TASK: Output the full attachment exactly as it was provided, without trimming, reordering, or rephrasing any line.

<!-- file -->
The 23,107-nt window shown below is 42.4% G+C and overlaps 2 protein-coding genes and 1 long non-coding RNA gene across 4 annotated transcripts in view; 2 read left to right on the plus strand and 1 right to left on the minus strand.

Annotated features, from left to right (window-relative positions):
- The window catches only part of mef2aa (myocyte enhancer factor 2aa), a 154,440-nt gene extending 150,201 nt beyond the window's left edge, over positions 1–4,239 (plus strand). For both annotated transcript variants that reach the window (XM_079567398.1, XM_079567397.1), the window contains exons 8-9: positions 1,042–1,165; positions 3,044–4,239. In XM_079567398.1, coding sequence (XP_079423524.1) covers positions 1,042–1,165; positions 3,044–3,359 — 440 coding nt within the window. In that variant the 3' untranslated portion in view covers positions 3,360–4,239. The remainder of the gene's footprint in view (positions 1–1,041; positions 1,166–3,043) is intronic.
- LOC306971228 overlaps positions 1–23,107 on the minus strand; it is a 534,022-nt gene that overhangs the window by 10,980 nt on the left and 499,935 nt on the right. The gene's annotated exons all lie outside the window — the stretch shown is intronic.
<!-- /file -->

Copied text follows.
The 23,107-nt window shown below is 42.4% G+C and overlaps 2 protein-coding genes and 1 long non-coding RNA gene across 4 annotated transcripts in view; 2 read left to right on the plus strand and 1 right to left on the minus strand.

Annotated features, from left to right (window-relative positions):
- The window catches only part of mef2aa (myocyte enhancer factor 2aa), a 154,440-nt gene extending 150,201 nt beyond the window's left edge, over positions 1–4,239 (plus strand). For both annotated transcript variants that reach the window (XM_079567398.1, XM_079567397.1), the window contains exons 8-9: positions 1,042–1,165; positions 3,044–4,239. In XM_079567398.1, coding sequence (XP_079423524.1) covers positions 1,042–1,165; positions 3,044–3,359 — 440 coding nt within the window. In that variant the 3' untranslated portion in view covers positions 3,360–4,239. The remainder of the gene's footprint in view (positions 1–1,041; positions 1,166–3,043) is intronic.
- LOC306971228 overlaps positions 1–23,107 on the minus strand; it is a 534,022-nt gene that overhangs the window by 10,980 nt on the left and 499,935 nt on the right. The gene's annotated exons all lie outside the window — the stretch shown is intronic.